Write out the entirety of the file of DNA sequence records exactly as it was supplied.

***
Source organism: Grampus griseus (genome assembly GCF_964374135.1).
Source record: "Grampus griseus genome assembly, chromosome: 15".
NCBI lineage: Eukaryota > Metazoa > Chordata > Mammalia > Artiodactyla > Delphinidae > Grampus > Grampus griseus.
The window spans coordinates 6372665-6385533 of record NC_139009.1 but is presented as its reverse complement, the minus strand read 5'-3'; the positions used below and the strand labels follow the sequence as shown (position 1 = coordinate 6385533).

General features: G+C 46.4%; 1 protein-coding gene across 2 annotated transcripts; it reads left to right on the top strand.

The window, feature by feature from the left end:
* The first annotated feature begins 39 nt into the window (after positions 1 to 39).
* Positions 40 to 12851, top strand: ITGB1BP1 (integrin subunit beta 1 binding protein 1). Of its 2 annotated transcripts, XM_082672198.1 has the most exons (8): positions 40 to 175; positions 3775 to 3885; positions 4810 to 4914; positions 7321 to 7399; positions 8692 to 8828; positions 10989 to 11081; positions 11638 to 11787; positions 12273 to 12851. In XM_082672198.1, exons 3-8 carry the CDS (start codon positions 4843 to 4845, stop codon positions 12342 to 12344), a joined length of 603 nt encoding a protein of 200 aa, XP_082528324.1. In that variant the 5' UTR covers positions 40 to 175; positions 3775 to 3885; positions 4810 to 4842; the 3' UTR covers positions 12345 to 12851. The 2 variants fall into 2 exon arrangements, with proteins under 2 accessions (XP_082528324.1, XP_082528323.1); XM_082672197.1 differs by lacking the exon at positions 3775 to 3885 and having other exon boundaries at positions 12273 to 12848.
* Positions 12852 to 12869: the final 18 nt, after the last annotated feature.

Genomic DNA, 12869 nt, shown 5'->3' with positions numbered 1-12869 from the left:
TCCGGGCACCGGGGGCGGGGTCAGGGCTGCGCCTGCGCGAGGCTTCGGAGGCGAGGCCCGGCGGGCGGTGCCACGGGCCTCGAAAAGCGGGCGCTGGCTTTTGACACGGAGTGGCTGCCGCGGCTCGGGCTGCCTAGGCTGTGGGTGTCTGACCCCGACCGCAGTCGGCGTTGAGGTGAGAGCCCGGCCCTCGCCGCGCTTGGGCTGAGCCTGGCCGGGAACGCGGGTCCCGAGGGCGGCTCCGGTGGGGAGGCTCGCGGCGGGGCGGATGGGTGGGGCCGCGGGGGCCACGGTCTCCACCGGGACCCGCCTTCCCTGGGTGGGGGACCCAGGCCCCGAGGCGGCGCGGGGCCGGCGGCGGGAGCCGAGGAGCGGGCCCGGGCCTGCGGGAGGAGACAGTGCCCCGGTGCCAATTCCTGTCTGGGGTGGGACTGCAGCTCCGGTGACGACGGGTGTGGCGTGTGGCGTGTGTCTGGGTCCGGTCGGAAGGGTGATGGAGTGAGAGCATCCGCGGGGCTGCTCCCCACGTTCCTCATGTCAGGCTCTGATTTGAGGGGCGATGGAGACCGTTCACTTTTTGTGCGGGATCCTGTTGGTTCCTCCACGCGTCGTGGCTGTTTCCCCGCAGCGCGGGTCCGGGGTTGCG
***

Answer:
Source organism: Grampus griseus (genome assembly GCF_964374135.1).
Source record: "Grampus griseus genome assembly, chromosome: 15".
NCBI lineage: Eukaryota > Metazoa > Chordata > Mammalia > Artiodactyla > Delphinidae > Grampus > Grampus griseus.
The window spans coordinates 6372665-6385533 of record NC_139009.1 but is presented as its reverse complement, the minus strand read 5'-3'; the positions used below and the strand labels follow the sequence as shown (position 1 = coordinate 6385533).

General features: G+C 46.4%; 1 protein-coding gene across 2 annotated transcripts; it reads left to right on the top strand.

The window, feature by feature from the left end:
* The first annotated feature begins 39 nt into the window (after positions 1 to 39).
* Positions 40 to 12851, top strand: ITGB1BP1 (integrin subunit beta 1 binding protein 1). Of its 2 annotated transcripts, XM_082672198.1 has the most exons (8): positions 40 to 175; positions 3775 to 3885; positions 4810 to 4914; positions 7321 to 7399; positions 8692 to 8828; positions 10989 to 11081; positions 11638 to 11787; positions 12273 to 12851. In XM_082672198.1, exons 3-8 carry the CDS (start codon positions 4843 to 4845, stop codon positions 12342 to 12344), a joined length of 603 nt encoding a protein of 200 aa, XP_082528324.1. In that variant the 5' UTR covers positions 40 to 175; positions 3775 to 3885; positions 4810 to 4842; the 3' UTR covers positions 12345 to 12851. The 2 variants fall into 2 exon arrangements, with proteins under 2 accessions (XP_082528324.1, XP_082528323.1); XM_082672197.1 differs by lacking the exon at positions 3775 to 3885 and having other exon boundaries at positions 12273 to 12848.
* Positions 12852 to 12869: the final 18 nt, after the last annotated feature.

Genomic DNA, 12869 nt, shown 5'->3' with positions numbered 1-12869 from the left:
TCCGGGCACCGGGGGCGGGGTCAGGGCTGCGCCTGCGCGAGGCTTCGGAGGCGAGGCCCGGCGGGCGGTGCCACGGGCCTCGAAAAGCGGGCGCTGGCTTTTGACACGGAGTGGCTGCCGCGGCTCGGGCTGCCTAGGCTGTGGGTGTCTGACCCCGACCGCAGTCGGCGTTGAGGTGAGAGCCCGGCCCTCGCCGCGCTTGGGCTGAGCCTGGCCGGGAACGCGGGTCCCGAGGGCGGCTCCGGTGGGGAGGCTCGCGGCGGGGCGGATGGGTGGGGCCGCGGGGGCCACGGTCTCCACCGGGACCCGCCTTCCCTGGGTGGGGGACCCAGGCCCCGAGGCGGCGCGGGGCCGGCGGCGGGAGCCGAGGAGCGGGCCCGGGCCTGCGGGAGGAGACAGTGCCCCGGTGCCAATTCCTGTCTGGGGTGGGACTGCAGCTCCGGTGACGACGGGTGTGGCGTGTGGCGTGTGTCTGGGTCCGGTCGGAAGGGTGATGGAGTGAGAGCATCCGCGGGGCTGCTCCCCACGTTCCTCATGTCAGGCTCTGATTTGAGGGGCGATGGAGACCGTTCACTTTTTGTGCGGGATCCTGTTGGTTCCTCCACGCGTCGTGGCTGTTTCCCCGCAGCGCGGGTCCGGGGTTGCG